For starters, there’s a sold-out opening night celebration Jan. 23, hosted by Bill Cosby, along with a grand opening week of shows spotlighting McCoy Tyner, the SFJazz Collective, and more, followed by a week of big band with the Realistic Orchestra (Jan. 31), and swing with Lavay Smith and Her Red Hot Skillet Lickets (Feb. 3).

In March, virtuoso Indian percussionist Zakir Hussain will perform four nights, and in April there will be a Weimar Germany themed weekend with Ute Lemper, Max Raabe and the Palast Orchester, and a screening of the classic Metropolis (1927), with live music by the Clubfoot Orchestra.

But even more to Kline’s point: there will be five resident artistic directors for the 2013 through ’14 season (along with Kline’s overall vision). The five — Jason Moran, Regina Carter, Bill Frisell, John Santos, and Miguel Zenon — are musicians with distinctive backgrounds and viewpoints, programming four days of thematic events.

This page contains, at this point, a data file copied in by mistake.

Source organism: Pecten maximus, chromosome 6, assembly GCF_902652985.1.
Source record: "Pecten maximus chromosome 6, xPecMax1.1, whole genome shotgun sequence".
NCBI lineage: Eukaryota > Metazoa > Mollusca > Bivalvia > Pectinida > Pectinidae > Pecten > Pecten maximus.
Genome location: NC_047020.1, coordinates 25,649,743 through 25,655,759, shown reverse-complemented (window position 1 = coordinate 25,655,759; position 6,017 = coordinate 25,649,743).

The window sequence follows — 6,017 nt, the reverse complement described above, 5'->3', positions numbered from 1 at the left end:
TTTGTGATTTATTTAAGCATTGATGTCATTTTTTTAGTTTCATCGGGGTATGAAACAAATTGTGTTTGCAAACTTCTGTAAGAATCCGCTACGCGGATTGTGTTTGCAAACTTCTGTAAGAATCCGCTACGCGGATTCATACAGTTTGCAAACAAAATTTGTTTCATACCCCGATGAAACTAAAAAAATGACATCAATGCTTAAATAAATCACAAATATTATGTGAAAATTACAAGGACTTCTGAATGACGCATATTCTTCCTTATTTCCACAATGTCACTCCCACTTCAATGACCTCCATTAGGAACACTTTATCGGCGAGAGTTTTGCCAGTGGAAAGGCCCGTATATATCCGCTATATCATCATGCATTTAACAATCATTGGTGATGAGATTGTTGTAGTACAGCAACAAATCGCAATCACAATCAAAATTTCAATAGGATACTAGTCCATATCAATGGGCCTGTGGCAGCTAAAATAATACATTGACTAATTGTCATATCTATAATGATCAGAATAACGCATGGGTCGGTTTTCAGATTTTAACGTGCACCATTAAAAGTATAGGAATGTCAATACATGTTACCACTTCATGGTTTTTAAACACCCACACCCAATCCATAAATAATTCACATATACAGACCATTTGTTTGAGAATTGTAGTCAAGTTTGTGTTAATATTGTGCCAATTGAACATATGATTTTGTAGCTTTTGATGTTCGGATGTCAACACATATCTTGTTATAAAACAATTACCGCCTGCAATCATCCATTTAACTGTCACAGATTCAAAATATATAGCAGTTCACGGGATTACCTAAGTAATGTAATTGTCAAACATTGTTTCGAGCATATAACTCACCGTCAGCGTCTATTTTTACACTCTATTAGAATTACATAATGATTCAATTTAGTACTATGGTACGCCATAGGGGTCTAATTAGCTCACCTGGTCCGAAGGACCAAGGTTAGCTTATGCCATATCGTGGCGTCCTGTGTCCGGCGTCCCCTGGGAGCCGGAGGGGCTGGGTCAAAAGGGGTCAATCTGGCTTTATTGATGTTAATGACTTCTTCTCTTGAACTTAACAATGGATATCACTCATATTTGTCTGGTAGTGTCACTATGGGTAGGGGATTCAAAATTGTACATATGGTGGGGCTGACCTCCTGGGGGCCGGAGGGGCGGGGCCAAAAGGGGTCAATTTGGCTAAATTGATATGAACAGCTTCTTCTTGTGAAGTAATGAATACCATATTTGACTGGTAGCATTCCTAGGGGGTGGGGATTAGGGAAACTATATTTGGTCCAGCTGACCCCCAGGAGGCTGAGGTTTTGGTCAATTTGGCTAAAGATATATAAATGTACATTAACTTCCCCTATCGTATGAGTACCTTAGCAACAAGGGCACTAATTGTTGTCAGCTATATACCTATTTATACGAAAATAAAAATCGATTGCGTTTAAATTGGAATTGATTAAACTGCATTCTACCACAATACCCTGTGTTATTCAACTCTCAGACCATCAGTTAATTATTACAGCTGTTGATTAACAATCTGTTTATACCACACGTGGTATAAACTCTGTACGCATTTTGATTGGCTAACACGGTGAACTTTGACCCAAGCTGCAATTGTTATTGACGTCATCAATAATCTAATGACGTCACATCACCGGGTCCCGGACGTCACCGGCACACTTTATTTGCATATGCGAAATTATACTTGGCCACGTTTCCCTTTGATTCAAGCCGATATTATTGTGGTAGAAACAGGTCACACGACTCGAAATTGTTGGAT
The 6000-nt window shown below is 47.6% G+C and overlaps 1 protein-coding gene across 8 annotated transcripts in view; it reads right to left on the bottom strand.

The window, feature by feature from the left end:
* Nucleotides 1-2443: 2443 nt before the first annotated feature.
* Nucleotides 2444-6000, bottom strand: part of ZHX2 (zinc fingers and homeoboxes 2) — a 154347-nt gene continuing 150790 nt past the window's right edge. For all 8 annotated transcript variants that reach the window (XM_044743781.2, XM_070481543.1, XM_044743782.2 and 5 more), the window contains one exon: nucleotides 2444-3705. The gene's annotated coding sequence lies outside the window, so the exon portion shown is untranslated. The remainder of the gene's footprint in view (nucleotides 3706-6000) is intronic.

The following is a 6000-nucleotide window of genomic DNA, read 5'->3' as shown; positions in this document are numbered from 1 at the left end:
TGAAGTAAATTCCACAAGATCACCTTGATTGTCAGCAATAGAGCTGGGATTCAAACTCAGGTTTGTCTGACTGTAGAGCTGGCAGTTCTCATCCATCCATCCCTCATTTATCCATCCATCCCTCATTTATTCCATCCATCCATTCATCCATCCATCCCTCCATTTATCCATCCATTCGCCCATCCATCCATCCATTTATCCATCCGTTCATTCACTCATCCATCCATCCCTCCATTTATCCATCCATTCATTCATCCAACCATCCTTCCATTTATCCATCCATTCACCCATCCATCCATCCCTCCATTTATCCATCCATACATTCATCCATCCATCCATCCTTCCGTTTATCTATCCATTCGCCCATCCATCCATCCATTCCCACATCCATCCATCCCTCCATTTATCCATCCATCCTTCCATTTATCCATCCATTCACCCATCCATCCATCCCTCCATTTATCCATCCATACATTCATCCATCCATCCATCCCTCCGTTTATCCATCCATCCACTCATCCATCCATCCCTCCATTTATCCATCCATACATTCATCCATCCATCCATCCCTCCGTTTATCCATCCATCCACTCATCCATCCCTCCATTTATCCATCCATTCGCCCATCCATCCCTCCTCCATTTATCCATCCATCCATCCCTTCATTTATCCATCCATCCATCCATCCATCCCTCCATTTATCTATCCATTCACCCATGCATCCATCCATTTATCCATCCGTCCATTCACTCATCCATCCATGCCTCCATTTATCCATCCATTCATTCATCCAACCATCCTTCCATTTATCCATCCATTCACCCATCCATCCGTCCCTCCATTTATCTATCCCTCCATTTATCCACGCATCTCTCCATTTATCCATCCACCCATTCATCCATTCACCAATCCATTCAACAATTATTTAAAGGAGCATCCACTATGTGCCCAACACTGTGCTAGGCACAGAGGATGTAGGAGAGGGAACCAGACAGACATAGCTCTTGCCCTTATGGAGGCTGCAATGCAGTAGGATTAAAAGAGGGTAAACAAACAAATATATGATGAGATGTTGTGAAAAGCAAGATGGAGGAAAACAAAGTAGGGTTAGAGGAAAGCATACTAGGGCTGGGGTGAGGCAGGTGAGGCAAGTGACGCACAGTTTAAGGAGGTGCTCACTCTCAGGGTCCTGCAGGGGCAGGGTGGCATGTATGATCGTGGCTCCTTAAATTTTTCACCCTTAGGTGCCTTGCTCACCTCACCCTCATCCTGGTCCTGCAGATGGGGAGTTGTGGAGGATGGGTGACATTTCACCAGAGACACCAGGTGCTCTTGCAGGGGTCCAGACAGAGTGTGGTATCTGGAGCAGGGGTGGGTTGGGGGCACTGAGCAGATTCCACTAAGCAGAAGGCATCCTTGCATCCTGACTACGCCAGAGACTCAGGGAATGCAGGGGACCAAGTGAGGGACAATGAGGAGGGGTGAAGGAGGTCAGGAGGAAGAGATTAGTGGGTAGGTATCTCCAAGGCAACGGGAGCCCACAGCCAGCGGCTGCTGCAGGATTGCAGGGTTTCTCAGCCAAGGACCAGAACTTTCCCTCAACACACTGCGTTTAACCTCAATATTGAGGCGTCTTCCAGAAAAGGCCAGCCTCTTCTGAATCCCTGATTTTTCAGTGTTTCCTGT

For his days, Santos hand-picked colleagues and artists working and performing in the Caribbean style. He chose De Akokan, a duo made up of Cuban singer-songwriter-composer Pavel Urkiza and Puerto Rican saxophonist-composer Ricardo Pons, because “they’re phenomenal artists…and they rarely come here.” He also invited cutting edge trombonist-composer Papo Vazquez, who lives in New York but is steeped in the Afro-Puerto Rican tradition.

During a phone call a few hours before my hard-hatted venue walk-through with Kline, architect Mark Cavagnero, and Marshall Lamm, who does public relations for the center, Santos discusses his anticipation and interest in the upcoming schedule.

The Bay Area bred percussionist will also be premiering his own Filosofia Caribena II, which refers to Caribbean philosophies and traditions — those that have informed his entire body of work. “[It] blends all the experiences of Black American music with Caribbean traditions, and it goes into the whole socio-political aspect of how the music really represents resistance and the identity of a whole group of people that identify culturally, even though we don’t live in Cuba or Puerto Rico, but we certainly grew up in and maintained those traditions.”